AUSTIN, Texas (AP) — Texas Education Commissioner Michael Williams sidestepped the debate over $5.4 billion slashed from public schools two years ago during his first appearance Wednesday before state budget-writers, who have kept those classroom cuts in place despite Texas' deeper pockets this time around.
Those cuts triggered a series of lawsuits pitting hundreds of Texas school districts against the state. A judge in Austin plans to rule next month, but his decision will almost certainly be appealed to the state Supreme Court.
Williams, who was appointed by Gov. Rick Perry as the state's new education chief in October, said after testifying to the powerful Senate Finance Committee that it was premature to discuss public school funding until the court case is settled.
"It's more prudent now to wait until we hear what the court tells us," Williams said. "The court is going to make a determination about whether we have adequate dollars or equitable funding. I think it is more prudent for the Legislature not to put loaded sums of money in one area and have the court make a determination that we got to reverse and go back in another direction."
Unlike the Great Recession that dogged the state's revenue outlook in 2011, a resurgent Texas economy and a booming oil and gas industry have put state coffers flush with dollars again. Both the House and Senate introduced budget drafts for 2014-15 last week, but neither restored the public education cuts that the Republican-controlled Legislature made in 2011 while faced with a $27 billion shortfall.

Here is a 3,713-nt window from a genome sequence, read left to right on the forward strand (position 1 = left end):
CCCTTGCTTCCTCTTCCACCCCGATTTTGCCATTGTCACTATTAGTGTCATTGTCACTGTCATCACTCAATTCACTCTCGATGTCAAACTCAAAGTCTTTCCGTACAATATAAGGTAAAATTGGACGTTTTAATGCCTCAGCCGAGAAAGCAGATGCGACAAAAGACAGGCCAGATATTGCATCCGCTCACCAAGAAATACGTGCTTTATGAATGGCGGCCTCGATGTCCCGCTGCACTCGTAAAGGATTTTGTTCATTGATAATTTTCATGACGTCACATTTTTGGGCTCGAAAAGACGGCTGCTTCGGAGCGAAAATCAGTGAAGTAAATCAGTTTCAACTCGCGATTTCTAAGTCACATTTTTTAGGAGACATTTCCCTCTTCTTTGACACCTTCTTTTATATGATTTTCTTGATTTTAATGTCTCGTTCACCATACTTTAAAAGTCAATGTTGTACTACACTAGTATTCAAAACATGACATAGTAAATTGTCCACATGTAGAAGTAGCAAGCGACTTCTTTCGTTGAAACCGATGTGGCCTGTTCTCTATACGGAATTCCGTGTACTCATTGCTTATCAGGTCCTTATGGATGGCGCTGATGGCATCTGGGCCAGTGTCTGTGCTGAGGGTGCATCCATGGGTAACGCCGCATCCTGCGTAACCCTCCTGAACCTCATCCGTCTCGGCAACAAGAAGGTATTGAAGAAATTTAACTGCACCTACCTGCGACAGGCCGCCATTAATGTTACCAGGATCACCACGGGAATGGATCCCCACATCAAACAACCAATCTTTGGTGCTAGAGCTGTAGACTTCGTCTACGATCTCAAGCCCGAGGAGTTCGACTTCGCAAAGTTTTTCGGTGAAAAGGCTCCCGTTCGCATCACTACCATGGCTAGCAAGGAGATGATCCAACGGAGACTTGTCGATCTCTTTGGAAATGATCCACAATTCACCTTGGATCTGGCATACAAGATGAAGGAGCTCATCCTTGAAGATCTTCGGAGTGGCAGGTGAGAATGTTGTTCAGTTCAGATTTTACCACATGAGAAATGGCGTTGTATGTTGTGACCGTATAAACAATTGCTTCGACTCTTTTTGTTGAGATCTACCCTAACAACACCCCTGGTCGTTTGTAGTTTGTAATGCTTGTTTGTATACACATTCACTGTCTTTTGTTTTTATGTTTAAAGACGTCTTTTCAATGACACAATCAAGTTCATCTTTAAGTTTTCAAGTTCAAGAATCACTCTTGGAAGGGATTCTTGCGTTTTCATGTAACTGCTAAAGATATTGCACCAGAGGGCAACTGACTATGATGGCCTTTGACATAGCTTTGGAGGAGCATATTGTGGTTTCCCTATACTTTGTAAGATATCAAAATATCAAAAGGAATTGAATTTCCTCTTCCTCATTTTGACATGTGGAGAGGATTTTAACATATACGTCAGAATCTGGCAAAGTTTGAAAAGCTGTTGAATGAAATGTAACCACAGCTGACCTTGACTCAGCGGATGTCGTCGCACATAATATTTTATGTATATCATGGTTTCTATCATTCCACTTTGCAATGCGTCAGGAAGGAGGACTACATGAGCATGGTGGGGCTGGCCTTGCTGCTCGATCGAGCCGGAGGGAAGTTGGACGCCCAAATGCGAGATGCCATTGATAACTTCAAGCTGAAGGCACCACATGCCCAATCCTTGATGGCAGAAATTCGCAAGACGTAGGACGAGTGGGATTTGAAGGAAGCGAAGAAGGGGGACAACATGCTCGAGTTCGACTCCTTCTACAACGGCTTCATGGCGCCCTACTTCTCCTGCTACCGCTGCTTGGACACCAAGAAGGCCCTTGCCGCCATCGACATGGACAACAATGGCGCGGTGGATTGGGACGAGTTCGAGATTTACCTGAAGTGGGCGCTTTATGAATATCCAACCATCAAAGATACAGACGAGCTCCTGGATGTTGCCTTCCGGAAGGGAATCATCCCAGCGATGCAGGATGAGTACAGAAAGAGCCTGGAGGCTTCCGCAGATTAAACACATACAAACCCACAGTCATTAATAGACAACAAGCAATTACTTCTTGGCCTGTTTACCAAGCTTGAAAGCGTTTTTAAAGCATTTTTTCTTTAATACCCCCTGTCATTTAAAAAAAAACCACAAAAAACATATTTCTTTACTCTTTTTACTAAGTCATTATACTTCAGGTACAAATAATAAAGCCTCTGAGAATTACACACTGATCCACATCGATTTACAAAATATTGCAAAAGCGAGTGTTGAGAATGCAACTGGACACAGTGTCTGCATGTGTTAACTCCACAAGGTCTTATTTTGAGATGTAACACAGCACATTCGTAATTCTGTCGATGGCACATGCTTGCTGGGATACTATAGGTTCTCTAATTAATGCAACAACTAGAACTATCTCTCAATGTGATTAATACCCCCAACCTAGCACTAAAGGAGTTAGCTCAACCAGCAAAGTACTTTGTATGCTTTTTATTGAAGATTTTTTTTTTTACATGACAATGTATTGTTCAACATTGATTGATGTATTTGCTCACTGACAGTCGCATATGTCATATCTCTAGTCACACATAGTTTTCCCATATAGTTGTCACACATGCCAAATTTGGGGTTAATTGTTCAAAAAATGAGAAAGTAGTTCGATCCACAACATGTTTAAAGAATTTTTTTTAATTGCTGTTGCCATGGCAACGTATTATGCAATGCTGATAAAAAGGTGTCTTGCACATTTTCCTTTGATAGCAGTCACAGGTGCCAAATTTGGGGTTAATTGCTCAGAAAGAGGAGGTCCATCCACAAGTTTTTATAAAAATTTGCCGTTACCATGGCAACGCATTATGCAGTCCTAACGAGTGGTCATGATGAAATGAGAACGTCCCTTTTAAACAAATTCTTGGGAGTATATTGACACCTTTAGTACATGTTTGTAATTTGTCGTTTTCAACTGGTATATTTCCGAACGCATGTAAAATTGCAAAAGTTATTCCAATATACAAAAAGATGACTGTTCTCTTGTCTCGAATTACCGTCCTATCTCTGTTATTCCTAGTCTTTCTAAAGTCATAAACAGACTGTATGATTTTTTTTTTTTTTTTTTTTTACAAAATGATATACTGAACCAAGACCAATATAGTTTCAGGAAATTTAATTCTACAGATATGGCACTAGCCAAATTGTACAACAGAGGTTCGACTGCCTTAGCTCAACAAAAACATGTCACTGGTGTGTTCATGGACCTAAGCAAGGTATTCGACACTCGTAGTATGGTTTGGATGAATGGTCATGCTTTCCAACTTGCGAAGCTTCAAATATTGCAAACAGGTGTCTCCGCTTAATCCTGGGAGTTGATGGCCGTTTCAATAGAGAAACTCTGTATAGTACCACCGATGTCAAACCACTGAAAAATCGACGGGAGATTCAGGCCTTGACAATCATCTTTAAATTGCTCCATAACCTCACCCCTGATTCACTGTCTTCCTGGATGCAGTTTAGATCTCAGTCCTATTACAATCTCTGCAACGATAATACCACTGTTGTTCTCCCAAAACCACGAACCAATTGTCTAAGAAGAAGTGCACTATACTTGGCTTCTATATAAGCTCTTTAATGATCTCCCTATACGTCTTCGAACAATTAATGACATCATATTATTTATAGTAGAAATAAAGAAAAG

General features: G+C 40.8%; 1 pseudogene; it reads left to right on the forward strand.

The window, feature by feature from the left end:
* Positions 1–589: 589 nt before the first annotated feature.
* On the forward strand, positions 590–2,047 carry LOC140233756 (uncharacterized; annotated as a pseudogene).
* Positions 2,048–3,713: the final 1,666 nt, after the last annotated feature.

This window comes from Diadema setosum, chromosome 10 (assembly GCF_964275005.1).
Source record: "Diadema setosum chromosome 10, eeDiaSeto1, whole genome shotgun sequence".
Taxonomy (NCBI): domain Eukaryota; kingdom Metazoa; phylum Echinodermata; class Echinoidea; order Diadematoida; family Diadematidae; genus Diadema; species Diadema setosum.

State budget officials testified Wednesday that the bills do fund a projected enrollment growth of about 170,000 new students over the next two years, though at the same reduced per-student spending rate installed two years ago.
Asked about the impact the cuts have had in Texas classrooms, Williams spoke optimistically.
"We're not seeing dramatic numbers of schools becoming academically unacceptable or losing accreditation," Williams said. "So I think school districts are doing their part with the dollars they have."
More than 600 school districts across Texas have sued the state, claiming that the reductions to public education and grant programs have made funding for schools so inadequate and inequitable that it violates the Texas Constitution. The trial began in October before state District Judge John Dietz.
Members of the state's nonpartisan Legislative Budget Board told committee members Wednesday that the budget introduced by the Senate — about $89 billion — is about $4.5 billion below what lawmakers could spend if they wanted.
Teachers and Democrats want that unused money on the table put back into classrooms. Perry and other Republicans have made no promises to roll back any of the cuts to state agencies across the board.
Republican Sen. Tommy Williams, chairman of the Senate Finance Committee, hinted at the likelihood of the school finance trial forcing lawmakers into a special session this summer. But he also appeared to leave the door open to conversations about restoring some lost initiatives, including spending for pre-kindergarten programs.
"We need to pay attention to that," Williams said. "These are important programs."
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